Diabetes ketoacidosis – triggers, symptoms and treatment
A potentially life-threatening side effect of mainly type 1 diabetes, diabetic ketoacidosis (DKA) comes about because
- There is a shortage of insulin in your body
- The body then breaks down fatty acids for fuel
- A high level of blood acid molecules called ketones are produced – these build up in the blood and urine
DKA is a sign of severe uncontrolled diabetes and requires emergency treatment. As your blood becomes more acidic, your body is in danger of being poisoned which then leads to coma or - in about 2% of cases - death
Complications like infection, stroke or heart attack can also arise.
The condition is more likely to come about if
- you are not following your treatment plan
- you are menstruating or pregnant
- you are fighting off an infection such as flu or a urinary tract infection
- you are running a fever
- you have had some form of physical trauma like surgery or injury
- you have been using illegal drugs or binge drinking
- you are taking steroids
- you have had a heart attack or stroke
- your insulin pump has become clogged up or is malfunctioning
Those under 19 have a higher risk of developing the condition and, although this mainly occurs in people with type 1 diabetes, some people with type 2 diabetes are “ketone prone”.
It is possible to mitigate the risks of DKA. You do this by proactively testing your urine for ketones if you are experiencing any of the above triggers and, of course, by ensuring you follow your treatment plan every day at the same time of day.
The signs and symptoms of DKA
Many of the symptoms are the same as those in untreated diabetes
- excessive urination
- feeling very tired
- feeling very thirsty
However there are additional symptoms which also appear such as
- tummy cramps
- nausea or vomiting
- breathing more rapidly
- your breath smelling like nail varnish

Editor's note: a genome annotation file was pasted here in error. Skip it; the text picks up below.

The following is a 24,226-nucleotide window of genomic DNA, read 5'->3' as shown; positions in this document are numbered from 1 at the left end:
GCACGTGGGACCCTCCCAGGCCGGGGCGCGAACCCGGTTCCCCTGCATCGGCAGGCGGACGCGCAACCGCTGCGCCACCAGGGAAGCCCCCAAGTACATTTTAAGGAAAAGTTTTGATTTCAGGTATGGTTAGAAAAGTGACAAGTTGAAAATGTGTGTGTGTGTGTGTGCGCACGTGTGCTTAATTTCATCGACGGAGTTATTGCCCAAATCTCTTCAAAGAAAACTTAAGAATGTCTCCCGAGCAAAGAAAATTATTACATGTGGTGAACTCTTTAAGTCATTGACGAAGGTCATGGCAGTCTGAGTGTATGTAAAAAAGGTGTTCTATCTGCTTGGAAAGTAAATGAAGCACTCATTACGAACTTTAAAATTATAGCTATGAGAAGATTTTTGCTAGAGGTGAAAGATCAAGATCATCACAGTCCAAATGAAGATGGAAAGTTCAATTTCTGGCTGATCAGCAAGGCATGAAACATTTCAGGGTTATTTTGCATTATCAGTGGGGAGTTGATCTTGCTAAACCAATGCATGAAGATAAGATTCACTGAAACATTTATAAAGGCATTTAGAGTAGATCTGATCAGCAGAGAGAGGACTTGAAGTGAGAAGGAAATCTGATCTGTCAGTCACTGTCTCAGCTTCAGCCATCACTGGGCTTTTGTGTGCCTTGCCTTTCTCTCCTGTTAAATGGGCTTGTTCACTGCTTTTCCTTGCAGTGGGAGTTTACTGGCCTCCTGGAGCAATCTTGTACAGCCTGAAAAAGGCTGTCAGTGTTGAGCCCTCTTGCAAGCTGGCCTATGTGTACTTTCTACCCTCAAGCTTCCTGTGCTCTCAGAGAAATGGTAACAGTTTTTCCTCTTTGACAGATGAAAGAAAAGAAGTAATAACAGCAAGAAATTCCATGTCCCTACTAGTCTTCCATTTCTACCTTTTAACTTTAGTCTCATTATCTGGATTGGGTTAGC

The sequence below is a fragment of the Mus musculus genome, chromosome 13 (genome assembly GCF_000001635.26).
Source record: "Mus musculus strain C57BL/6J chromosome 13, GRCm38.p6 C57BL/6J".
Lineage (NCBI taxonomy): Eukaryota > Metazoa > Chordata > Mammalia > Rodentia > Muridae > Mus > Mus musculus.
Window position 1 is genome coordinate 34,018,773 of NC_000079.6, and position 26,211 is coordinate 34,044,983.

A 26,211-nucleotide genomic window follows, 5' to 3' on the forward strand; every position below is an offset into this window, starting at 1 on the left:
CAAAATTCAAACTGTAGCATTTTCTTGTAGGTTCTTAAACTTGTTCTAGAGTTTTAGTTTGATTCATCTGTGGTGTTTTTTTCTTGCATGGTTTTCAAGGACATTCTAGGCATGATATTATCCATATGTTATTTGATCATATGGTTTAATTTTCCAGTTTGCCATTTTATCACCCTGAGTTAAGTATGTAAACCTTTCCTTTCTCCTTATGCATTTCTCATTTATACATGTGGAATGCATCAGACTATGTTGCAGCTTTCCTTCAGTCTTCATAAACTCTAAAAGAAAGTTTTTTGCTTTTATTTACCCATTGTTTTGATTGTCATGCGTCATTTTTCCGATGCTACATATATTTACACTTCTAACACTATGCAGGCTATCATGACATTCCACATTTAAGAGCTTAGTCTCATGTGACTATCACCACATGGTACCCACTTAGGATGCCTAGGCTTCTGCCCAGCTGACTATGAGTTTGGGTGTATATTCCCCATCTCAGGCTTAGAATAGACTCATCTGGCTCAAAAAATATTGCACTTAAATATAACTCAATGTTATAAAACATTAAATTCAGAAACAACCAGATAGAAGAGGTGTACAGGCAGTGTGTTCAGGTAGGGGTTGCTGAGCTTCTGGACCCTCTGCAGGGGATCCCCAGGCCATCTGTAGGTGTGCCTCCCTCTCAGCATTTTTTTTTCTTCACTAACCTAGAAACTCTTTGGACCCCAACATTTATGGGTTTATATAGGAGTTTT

- blurred vision
- feeling confused or actually passing out
If you have type 1 diabetes and your blood sugar reading is twice higher than 15mmol/l you should use your home urine ketone tests. You should also use your ketone test if your blood sugar is at that level and you are also unwell.
A normal reading for a urine ketone test is 0.6mmol/L. If your reading is between that and 1.5mmol you have a slightly increased risk of DKA and should test again 2 hours later.
If you are at 1.6 to 2.9mmol/L your risk is higher and you should contact your GP or diabetic support team.
If your reading is 3mmol/L you are at severe risk of DKA and should get emergency medical help.
The treatment of DKA
The main approach to treating DKA is to normalise your blood sugar and insulin levels - this will involve the replacement of fluid and electrolytes and the administration of insulin.
Make yourself (and any relatives, friends, colleagues) aware of these symptoms and have a DKA emergency plan which everyone knows about which should include treating a high blood glucose level with insulin and then ensuring that you are hydrated. The key is to seek medical help quickly if your ketone levels are high.
If you are admitted to hospital your insulin and liquids will be given intravenously until your levels fall below 10-11mmol/l and your blood is no longer acidic. If an illness has triggered the condition you will also be given antibiotics. If DKA is the first sign that you actually have diabetes you will require a treatment plan with insulin to prevent recurrence.
Given the right treatment the condition quickly rights itself and you are unlikely to be in hospital for more than two or three days at most.
I hope this has been helpful.
Although every effort is made to ensure that all health advice on this website is accurate and up to date it is for information purposes and should not replace a visit to your doctor or health care professional.
As the advice is general in nature rather than specific to individuals Dr Vanderpump cannot accept any liability for actions arising from its use nor can he be held responsible for the content of any pages referenced by an external link